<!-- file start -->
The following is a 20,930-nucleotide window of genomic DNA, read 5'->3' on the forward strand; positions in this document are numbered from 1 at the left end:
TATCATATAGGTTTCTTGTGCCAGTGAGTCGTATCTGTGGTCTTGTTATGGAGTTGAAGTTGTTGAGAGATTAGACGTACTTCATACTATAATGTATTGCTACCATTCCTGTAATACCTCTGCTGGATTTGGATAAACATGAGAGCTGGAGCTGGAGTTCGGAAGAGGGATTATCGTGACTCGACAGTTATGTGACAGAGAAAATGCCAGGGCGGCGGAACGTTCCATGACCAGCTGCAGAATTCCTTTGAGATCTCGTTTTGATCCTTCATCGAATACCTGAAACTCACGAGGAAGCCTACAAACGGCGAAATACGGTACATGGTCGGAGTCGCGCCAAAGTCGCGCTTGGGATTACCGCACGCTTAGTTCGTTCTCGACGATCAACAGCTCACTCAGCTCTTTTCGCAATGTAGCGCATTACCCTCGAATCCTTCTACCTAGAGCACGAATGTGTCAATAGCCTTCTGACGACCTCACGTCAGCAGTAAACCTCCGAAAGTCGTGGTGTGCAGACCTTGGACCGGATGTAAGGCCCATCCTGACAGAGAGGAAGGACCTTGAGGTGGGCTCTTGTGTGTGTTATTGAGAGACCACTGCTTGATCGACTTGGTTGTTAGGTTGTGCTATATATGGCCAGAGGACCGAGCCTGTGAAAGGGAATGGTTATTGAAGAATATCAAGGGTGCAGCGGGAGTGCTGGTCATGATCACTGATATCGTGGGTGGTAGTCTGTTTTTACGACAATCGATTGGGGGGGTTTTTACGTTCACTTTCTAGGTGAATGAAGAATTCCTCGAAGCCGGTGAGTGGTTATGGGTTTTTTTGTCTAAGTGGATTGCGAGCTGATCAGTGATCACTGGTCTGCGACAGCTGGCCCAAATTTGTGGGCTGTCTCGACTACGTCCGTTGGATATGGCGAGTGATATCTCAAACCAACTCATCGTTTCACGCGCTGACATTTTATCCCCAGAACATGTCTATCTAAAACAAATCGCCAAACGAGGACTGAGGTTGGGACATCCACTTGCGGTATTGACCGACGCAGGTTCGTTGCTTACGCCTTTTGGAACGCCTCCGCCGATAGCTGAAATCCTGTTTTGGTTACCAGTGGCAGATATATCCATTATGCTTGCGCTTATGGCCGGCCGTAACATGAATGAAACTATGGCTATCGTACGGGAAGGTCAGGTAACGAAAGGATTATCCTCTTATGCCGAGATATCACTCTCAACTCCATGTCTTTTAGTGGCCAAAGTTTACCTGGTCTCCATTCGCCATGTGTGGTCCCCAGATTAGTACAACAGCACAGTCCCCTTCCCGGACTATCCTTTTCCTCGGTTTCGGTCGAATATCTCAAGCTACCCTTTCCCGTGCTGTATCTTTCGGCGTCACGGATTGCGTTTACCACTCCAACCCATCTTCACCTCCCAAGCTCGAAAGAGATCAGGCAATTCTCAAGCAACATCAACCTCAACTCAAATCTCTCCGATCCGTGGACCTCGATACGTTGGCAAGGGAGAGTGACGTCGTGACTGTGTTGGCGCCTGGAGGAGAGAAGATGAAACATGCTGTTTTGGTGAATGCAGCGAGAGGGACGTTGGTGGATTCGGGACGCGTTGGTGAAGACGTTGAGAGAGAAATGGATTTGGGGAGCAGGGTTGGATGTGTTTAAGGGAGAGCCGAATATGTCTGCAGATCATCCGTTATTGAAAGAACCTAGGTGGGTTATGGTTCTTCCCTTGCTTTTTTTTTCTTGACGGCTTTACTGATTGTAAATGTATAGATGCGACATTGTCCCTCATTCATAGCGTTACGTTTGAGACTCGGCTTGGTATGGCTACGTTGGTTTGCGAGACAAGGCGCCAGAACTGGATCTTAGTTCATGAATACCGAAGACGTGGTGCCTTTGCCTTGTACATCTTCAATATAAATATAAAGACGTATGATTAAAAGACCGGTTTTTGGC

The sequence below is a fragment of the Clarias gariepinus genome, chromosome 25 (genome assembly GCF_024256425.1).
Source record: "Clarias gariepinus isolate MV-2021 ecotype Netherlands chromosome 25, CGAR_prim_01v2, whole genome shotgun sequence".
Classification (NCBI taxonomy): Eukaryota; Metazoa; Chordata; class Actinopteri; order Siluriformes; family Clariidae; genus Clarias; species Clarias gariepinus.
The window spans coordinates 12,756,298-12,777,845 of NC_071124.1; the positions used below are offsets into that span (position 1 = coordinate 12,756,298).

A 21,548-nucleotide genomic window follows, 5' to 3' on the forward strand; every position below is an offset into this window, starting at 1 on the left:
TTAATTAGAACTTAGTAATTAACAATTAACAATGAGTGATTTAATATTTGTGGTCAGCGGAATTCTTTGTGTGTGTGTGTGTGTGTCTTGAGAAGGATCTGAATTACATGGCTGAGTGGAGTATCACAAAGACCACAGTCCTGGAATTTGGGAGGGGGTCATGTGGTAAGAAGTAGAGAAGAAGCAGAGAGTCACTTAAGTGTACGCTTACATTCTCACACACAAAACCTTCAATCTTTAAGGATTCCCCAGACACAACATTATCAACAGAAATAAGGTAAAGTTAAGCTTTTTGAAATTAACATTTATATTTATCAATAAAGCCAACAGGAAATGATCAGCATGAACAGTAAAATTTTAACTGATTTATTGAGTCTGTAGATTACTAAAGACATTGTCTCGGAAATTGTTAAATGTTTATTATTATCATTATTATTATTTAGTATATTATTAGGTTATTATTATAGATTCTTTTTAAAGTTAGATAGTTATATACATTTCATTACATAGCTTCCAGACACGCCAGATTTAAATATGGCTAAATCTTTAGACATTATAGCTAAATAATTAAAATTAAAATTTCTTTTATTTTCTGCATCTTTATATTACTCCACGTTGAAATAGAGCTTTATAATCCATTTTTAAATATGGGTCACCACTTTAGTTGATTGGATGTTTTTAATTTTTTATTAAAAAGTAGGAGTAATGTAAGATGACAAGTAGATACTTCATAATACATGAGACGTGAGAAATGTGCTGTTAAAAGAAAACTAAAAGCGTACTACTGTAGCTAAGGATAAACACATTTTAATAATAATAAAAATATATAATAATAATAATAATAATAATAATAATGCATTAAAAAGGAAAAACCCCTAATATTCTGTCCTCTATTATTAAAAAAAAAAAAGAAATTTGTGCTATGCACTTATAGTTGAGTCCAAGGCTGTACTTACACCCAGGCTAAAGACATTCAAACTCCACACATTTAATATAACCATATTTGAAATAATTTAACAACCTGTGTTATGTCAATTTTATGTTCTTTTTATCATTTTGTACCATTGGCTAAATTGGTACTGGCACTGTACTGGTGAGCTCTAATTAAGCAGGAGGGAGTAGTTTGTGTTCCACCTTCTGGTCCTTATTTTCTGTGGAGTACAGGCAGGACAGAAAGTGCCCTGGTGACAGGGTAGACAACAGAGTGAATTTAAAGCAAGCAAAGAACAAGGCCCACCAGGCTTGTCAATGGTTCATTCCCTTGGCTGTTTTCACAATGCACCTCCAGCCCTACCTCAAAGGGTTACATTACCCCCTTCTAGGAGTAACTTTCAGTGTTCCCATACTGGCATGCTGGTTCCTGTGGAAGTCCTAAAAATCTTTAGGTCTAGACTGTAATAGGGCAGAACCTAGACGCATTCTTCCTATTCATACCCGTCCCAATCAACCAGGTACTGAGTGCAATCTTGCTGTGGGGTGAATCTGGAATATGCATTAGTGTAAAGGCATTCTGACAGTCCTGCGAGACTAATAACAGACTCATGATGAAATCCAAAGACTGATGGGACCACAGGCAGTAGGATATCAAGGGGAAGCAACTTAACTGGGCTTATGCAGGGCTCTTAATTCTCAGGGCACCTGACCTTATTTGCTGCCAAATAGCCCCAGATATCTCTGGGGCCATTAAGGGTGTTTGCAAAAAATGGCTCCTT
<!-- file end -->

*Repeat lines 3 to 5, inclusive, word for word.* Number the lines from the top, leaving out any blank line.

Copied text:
The sequence below is a fragment of the Clarias gariepinus genome, chromosome 25 (genome assembly GCF_024256425.1).
Source record: "Clarias gariepinus isolate MV-2021 ecotype Netherlands chromosome 25, CGAR_prim_01v2, whole genome shotgun sequence".
Classification (NCBI taxonomy): Eukaryota; Metazoa; Chordata; class Actinopteri; order Siluriformes; family Clariidae; genus Clarias; species Clarias gariepinus.